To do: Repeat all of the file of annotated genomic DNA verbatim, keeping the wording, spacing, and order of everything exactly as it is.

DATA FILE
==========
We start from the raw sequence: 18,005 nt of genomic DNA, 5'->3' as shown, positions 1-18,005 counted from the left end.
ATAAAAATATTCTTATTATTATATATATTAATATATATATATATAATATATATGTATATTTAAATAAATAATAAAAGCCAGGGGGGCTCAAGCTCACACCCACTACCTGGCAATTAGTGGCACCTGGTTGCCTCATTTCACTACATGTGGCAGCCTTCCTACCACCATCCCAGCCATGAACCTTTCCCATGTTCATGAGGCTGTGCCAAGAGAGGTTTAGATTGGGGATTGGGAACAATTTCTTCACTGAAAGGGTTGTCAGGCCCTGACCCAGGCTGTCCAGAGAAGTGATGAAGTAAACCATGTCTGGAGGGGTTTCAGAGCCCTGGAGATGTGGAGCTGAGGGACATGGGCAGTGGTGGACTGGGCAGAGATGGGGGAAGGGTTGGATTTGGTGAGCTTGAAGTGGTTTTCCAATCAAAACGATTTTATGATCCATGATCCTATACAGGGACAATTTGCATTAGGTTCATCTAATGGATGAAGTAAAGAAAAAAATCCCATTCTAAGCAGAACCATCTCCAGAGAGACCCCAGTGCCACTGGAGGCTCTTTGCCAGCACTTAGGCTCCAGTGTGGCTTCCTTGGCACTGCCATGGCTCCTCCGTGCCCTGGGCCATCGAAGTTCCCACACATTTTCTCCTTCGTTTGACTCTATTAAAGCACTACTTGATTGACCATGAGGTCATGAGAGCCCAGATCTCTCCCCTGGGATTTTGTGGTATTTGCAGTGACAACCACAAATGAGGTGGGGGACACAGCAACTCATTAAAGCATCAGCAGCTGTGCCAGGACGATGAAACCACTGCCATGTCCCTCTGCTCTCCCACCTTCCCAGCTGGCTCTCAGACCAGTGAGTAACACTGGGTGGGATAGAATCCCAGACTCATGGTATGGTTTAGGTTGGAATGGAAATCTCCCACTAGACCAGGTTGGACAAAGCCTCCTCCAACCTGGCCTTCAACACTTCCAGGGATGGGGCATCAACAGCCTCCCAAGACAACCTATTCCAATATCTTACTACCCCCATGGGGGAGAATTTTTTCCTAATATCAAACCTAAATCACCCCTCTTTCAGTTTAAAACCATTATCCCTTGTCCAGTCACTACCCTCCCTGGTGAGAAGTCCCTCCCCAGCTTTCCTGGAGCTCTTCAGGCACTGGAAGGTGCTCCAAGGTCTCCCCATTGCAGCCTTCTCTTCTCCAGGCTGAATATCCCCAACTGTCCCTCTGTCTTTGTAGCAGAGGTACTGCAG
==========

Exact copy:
We start from the raw sequence: 18,005 nt of genomic DNA, 5'->3' as shown, positions 1-18,005 counted from the left end.
ATAAAAATATTCTTATTATTATATATATTAATATATATATATATAATATATATGTATATTTAAATAAATAATAAAAGCCAGGGGGGCTCAAGCTCACACCCACTACCTGGCAATTAGTGGCACCTGGTTGCCTCATTTCACTACATGTGGCAGCCTTCCTACCACCATCCCAGCCATGAACCTTTCCCATGTTCATGAGGCTGTGCCAAGAGAGGTTTAGATTGGGGATTGGGAACAATTTCTTCACTGAAAGGGTTGTCAGGCCCTGACCCAGGCTGTCCAGAGAAGTGATGAAGTAAACCATGTCTGGAGGGGTTTCAGAGCCCTGGAGATGTGGAGCTGAGGGACATGGGCAGTGGTGGACTGGGCAGAGATGGGGGAAGGGTTGGATTTGGTGAGCTTGAAGTGGTTTTCCAATCAAAACGATTTTATGATCCATGATCCTATACAGGGACAATTTGCATTAGGTTCATCTAATGGATGAAGTAAAGAAAAAAATCCCATTCTAAGCAGAACCATCTCCAGAGAGACCCCAGTGCCACTGGAGGCTCTTTGCCAGCACTTAGGCTCCAGTGTGGCTTCCTTGGCACTGCCATGGCTCCTCCGTGCCCTGGGCCATCGAAGTTCCCACACATTTTCTCCTTCGTTTGACTCTATTAAAGCACTACTTGATTGACCATGAGGTCATGAGAGCCCAGATCTCTCCCCTGGGATTTTGTGGTATTTGCAGTGACAACCACAAATGAGGTGGGGGACACAGCAACTCATTAAAGCATCAGCAGCTGTGCCAGGACGATGAAACCACTGCCATGTCCCTCTGCTCTCCCACCTTCCCAGCTGGCTCTCAGACCAGTGAGTAACACTGGGTGGGATAGAATCCCAGACTCATGGTATGGTTTAGGTTGGAATGGAAATCTCCCACTAGACCAGGTTGGACAAAGCCTCCTCCAACCTGGCCTTCAACACTTCCAGGGATGGGGCATCAACAGCCTCCCAAGACAACCTATTCCAATATCTTACTACCCCCATGGGGGAGAATTTTTTCCTAATATCAAACCTAAATCACCCCTCTTTCAGTTTAAAACCATTATCCCTTGTCCAGTCACTACCCTCCCTGGTGAGAAGTCCCTCCCCAGCTTTCCTGGAGCTCTTCAGGCACTGGAAGGTGCTCCAAGGTCTCCCCATTGCAGCCTTCTCTTCTCCAGGCTGAATATCCCCAACTGTCCCTCTGTCTTTGTAGCAGAGGTACTGCAG